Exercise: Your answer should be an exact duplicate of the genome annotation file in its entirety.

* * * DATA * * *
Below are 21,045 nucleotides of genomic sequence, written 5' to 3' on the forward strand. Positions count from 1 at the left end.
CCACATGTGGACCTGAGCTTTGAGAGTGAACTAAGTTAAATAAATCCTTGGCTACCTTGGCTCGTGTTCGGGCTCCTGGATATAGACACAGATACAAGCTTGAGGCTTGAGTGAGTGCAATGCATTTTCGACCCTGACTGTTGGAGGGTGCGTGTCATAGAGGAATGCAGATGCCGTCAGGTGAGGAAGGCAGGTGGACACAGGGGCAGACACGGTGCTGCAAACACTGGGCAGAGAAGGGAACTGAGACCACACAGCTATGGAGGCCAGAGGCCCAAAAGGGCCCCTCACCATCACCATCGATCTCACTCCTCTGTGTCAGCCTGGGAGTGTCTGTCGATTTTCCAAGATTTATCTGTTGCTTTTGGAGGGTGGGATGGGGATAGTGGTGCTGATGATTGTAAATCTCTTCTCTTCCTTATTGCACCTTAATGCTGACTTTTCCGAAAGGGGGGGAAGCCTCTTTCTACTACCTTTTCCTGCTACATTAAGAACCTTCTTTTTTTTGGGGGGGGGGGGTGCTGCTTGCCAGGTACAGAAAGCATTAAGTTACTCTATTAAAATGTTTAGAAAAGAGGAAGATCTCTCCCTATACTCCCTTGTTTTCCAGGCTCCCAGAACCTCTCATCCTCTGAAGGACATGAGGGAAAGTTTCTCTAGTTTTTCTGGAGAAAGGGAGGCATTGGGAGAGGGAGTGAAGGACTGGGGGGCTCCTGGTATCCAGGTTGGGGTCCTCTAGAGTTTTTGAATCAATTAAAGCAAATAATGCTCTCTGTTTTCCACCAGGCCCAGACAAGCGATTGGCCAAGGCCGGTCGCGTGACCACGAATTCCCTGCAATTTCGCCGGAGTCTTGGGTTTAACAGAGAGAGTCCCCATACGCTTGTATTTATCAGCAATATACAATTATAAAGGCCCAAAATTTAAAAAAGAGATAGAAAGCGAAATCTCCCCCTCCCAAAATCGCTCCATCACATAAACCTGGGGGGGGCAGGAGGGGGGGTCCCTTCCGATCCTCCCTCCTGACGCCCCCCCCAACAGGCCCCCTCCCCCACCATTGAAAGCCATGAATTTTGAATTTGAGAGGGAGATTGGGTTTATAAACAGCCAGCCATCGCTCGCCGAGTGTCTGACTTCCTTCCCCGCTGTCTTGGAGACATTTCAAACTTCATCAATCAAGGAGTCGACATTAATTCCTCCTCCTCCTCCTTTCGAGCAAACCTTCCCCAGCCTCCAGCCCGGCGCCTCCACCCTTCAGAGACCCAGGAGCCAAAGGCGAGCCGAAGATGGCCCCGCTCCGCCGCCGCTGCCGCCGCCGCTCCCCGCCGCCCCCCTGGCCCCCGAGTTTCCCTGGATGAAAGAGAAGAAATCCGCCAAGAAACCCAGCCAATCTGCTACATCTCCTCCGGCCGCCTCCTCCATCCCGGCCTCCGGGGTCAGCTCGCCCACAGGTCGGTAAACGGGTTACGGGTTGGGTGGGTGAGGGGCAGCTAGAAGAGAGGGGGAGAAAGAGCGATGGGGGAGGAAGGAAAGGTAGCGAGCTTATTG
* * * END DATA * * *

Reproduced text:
Below are 21,045 nucleotides of genomic sequence, written 5' to 3' on the forward strand. Positions count from 1 at the left end.
CCACATGTGGACCTGAGCTTTGAGAGTGAACTAAGTTAAATAAATCCTTGGCTACCTTGGCTCGTGTTCGGGCTCCTGGATATAGACACAGATACAAGCTTGAGGCTTGAGTGAGTGCAATGCATTTTCGACCCTGACTGTTGGAGGGTGCGTGTCATAGAGGAATGCAGATGCCGTCAGGTGAGGAAGGCAGGTGGACACAGGGGCAGACACGGTGCTGCAAACACTGGGCAGAGAAGGGAACTGAGACCACACAGCTATGGAGGCCAGAGGCCCAAAAGGGCCCCTCACCATCACCATCGATCTCACTCCTCTGTGTCAGCCTGGGAGTGTCTGTCGATTTTCCAAGATTTATCTGTTGCTTTTGGAGGGTGGGATGGGGATAGTGGTGCTGATGATTGTAAATCTCTTCTCTTCCTTATTGCACCTTAATGCTGACTTTTCCGAAAGGGGGGGAAGCCTCTTTCTACTACCTTTTCCTGCTACATTAAGAACCTTCTTTTTTTTGGGGGGGGGGGGTGCTGCTTGCCAGGTACAGAAAGCATTAAGTTACTCTATTAAAATGTTTAGAAAAGAGGAAGATCTCTCCCTATACTCCCTTGTTTTCCAGGCTCCCAGAACCTCTCATCCTCTGAAGGACATGAGGGAAAGTTTCTCTAGTTTTTCTGGAGAAAGGGAGGCATTGGGAGAGGGAGTGAAGGACTGGGGGGCTCCTGGTATCCAGGTTGGGGTCCTCTAGAGTTTTTGAATCAATTAAAGCAAATAATGCTCTCTGTTTTCCACCAGGCCCAGACAAGCGATTGGCCAAGGCCGGTCGCGTGACCACGAATTCCCTGCAATTTCGCCGGAGTCTTGGGTTTAACAGAGAGAGTCCCCATACGCTTGTATTTATCAGCAATATACAATTATAAAGGCCCAAAATTTAAAAAAGAGATAGAAAGCGAAATCTCCCCCTCCCAAAATCGCTCCATCACATAAACCTGGGGGGGGCAGGAGGGGGGGTCCCTTCCGATCCTCCCTCCTGACGCCCCCCCCAACAGGCCCCCTCCCCCACCATTGAAAGCCATGAATTTTGAATTTGAGAGGGAGATTGGGTTTATAAACAGCCAGCCATCGCTCGCCGAGTGTCTGACTTCCTTCCCCGCTGTCTTGGAGACATTTCAAACTTCATCAATCAAGGAGTCGACATTAATTCCTCCTCCTCCTCCTTTCGAGCAAACCTTCCCCAGCCTCCAGCCCGGCGCCTCCACCCTTCAGAGACCCAGGAGCCAAAGGCGAGCCGAAGATGGCCCCGCTCCGCCGCCGCTGCCGCCGCCGCTCCCCGCCGCCCCCCTGGCCCCCGAGTTTCCCTGGATGAAAGAGAAGAAATCCGCCAAGAAACCCAGCCAATCTGCTACATCTCCTCCGGCCGCCTCCTCCATCCCGGCCTCCGGGGTCAGCTCGCCCACAGGTCGGTAAACGGGTTACGGGTTGGGTGGGTGAGGGGCAGCTAGAAGAGAGGGGGAGAAAGAGCGATGGGGGAGGAAGGAAAGGTAGCGAGCTTATTG